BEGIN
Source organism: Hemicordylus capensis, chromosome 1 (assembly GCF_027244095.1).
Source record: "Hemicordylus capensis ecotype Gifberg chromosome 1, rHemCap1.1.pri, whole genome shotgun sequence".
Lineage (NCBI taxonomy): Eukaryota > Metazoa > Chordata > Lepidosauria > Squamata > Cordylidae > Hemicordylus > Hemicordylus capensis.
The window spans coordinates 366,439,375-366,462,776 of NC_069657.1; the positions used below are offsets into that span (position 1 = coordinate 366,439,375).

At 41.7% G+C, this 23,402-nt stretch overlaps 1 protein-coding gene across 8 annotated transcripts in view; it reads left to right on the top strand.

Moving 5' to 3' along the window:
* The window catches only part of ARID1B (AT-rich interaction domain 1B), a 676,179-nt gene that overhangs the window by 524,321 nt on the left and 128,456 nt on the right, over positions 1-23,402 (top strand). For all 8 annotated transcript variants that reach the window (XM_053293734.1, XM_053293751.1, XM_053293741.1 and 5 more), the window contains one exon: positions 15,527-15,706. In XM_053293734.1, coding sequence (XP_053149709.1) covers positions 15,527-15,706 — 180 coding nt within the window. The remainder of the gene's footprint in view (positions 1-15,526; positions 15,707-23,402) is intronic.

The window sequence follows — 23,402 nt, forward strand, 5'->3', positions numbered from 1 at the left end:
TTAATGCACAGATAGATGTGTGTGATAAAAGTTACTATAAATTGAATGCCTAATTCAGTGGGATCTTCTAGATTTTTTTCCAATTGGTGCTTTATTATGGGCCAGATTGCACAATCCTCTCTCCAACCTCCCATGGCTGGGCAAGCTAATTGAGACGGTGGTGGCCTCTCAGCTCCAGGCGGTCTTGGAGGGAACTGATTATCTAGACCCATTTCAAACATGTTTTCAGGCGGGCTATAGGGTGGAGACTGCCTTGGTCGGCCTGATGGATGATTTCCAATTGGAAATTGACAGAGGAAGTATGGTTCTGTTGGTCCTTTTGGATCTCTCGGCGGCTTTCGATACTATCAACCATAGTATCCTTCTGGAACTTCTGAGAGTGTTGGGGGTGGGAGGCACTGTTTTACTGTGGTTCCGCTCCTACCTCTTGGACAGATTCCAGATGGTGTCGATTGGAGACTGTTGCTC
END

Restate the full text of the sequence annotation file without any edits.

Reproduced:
Source organism: Hemicordylus capensis, chromosome 1 (assembly GCF_027244095.1).
Source record: "Hemicordylus capensis ecotype Gifberg chromosome 1, rHemCap1.1.pri, whole genome shotgun sequence".
Lineage (NCBI taxonomy): Eukaryota > Metazoa > Chordata > Lepidosauria > Squamata > Cordylidae > Hemicordylus > Hemicordylus capensis.
The window spans coordinates 366,439,375-366,462,776 of NC_069657.1; the positions used below are offsets into that span (position 1 = coordinate 366,439,375).

At 41.7% G+C, this 23,402-nt stretch overlaps 1 protein-coding gene across 8 annotated transcripts in view; it reads left to right on the top strand.

Moving 5' to 3' along the window:
* The window catches only part of ARID1B (AT-rich interaction domain 1B), a 676,179-nt gene that overhangs the window by 524,321 nt on the left and 128,456 nt on the right, over positions 1-23,402 (top strand). For all 8 annotated transcript variants that reach the window (XM_053293734.1, XM_053293751.1, XM_053293741.1 and 5 more), the window contains one exon: positions 15,527-15,706. In XM_053293734.1, coding sequence (XP_053149709.1) covers positions 15,527-15,706 — 180 coding nt within the window. The remainder of the gene's footprint in view (positions 1-15,526; positions 15,707-23,402) is intronic.

The window sequence follows — 23,402 nt, forward strand, 5'->3', positions numbered from 1 at the left end:
TTAATGCACAGATAGATGTGTGTGATAAAAGTTACTATAAATTGAATGCCTAATTCAGTGGGATCTTCTAGATTTTTTTCCAATTGGTGCTTTATTATGGGCCAGATTGCACAATCCTCTCTCCAACCTCCCATGGCTGGGCAAGCTAATTGAGACGGTGGTGGCCTCTCAGCTCCAGGCGGTCTTGGAGGGAACTGATTATCTAGACCCATTTCAAACATGTTTTCAGGCGGGCTATAGGGTGGAGACTGCCTTGGTCGGCCTGATGGATGATTTCCAATTGGAAATTGACAGAGGAAGTATGGTTCTGTTGGTCCTTTTGGATCTCTCGGCGGCTTTCGATACTATCAACCATAGTATCCTTCTGGAACTTCTGAGAGTGTTGGGGGTGGGAGGCACTGTTTTACTGTGGTTCCGCTCCTACCTCTTGGACAGATTCCAGATGGTGTCGATTGGAGACTGTTGCTC